According to a paper authored by researchers at Harvard’s Joint Center for Housing Studies, government downpayment assistance programs were not found to have a significant impact on default risk. The researchers also found that government DPA programs benefited minority borrowers in particular. For example, African American borrowers were more likely than white borrowers to receive downpayment help through a second mortgage, or through a government program or community grant.
Myths and realities
Still, myths about downpayment assistance programs abound. For example, more than one-third of people surveyed by The Urban Institute in 2018 believed they needed a downpayment of at least 20% of to get a mortgage. The reality, The Urban Institute found, is that six out of 10 buyers made downpayments of 6% or less of the home price.
Others believe government downpayment programs are only for first-time buyers, but there are many programs available for borrowers who have owned a home as recently as three years ago. Yet another falsehood is that a borrower cannot accept contributions toward a downpayment from family or friends, but many lenders allow gifts, grants or loans for a downpayment.
Many borrowers also believe that it’s difficult to qualify for downpayment assistance. The truth is, there are programs available to buyers with all levels of credit scores and income. In some programs, for example, downpayment assistance is available in the form of a second loan that is paid down along with the first mortgage. Other forms of assistance include loans with deferred payments, which are paid when the borrower moves or refinances their mortgage. Still other programs allow DPA loans to be forgiven after a set number of years or are provided through grants that never have to be repaid.
This past October, CBC Mortgage Agency released a national DPA study that shed more light on this issue. For example, the company found that more than nine out of 10 homebuyers would not have been able to buy a home without some form of help with their downpayment. The study also found that downpayment assistance programs played a valuable role in qualifying borrowers who carried significant student-loan debt and were having difficulty saving up for a downpayment.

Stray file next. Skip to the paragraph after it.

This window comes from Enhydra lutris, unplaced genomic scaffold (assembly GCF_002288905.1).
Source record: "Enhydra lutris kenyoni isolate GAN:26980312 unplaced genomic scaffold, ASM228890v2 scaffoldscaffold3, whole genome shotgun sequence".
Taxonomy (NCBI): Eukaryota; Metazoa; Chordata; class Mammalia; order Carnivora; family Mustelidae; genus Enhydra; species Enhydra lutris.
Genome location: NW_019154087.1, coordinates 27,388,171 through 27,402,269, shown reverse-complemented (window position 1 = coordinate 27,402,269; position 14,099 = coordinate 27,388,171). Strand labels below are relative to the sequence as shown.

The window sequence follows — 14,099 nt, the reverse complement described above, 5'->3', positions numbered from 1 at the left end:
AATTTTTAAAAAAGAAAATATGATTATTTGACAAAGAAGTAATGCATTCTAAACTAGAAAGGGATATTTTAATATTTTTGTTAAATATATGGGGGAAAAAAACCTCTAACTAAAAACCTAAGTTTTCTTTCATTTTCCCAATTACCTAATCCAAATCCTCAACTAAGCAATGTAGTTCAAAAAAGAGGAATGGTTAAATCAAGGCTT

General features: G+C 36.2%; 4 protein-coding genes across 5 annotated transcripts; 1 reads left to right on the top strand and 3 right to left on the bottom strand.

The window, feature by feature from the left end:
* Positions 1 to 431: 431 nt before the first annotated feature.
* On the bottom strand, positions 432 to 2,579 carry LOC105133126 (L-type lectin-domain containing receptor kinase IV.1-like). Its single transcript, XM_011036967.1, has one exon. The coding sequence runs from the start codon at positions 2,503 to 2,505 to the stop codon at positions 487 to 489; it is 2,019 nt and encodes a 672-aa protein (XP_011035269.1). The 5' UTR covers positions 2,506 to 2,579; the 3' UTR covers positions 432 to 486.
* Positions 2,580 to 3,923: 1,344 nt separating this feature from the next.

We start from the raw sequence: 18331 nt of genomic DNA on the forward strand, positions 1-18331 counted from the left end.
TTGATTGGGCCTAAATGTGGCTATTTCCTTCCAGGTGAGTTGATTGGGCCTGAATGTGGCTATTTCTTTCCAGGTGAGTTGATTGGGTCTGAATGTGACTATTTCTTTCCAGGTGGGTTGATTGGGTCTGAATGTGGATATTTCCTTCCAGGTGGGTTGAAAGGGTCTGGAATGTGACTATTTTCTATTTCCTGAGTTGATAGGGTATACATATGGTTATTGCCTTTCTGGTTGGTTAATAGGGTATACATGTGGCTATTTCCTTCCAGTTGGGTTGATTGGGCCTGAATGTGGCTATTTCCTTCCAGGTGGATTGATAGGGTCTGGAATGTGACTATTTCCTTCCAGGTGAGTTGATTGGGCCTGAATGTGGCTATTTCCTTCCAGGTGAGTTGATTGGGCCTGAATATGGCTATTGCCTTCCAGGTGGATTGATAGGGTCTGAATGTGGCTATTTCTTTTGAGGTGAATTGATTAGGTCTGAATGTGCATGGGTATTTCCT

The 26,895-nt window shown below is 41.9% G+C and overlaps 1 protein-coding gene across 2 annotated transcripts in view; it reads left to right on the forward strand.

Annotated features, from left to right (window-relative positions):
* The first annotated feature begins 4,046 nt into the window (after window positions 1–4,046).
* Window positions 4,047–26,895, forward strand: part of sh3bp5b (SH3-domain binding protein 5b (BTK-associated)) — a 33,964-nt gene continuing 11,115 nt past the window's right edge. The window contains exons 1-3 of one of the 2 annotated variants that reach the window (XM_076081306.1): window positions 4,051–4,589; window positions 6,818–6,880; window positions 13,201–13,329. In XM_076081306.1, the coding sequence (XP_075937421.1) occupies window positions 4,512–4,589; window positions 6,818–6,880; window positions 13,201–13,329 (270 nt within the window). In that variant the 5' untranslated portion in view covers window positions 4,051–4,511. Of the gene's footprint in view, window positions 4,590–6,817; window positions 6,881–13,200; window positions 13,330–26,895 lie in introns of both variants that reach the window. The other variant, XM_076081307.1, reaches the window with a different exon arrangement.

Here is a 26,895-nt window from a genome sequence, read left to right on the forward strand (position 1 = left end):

From these findings, it became clear that the absence of downpayment assistance would shut millions of deserving Americans out of the homebuying market. In addition, the study found that buyers who benefited from downpayment assistance programs reported feeling a sense of accomplishment, well-being or security by owning a home.
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For decades, downpayment assistance programs have helped creditworthy buyers achieve homeownership. Without such programs, millions of potential homeowners would not have this important tool to help them clear the most significant barrier to homeownership.
To ensure these programs continue to exist for current and future generations of homebuyers, there needs be more education about DPA programs, as well as a stronger commitment from the mortgage industry, individual lenders and mortgage professionals. Mortgage originators and lenders need to take a leading role helping their clients understand how to benefit from these programs. With that kind of support, the American dream of homeownership can be kept alive for those who deserve it most.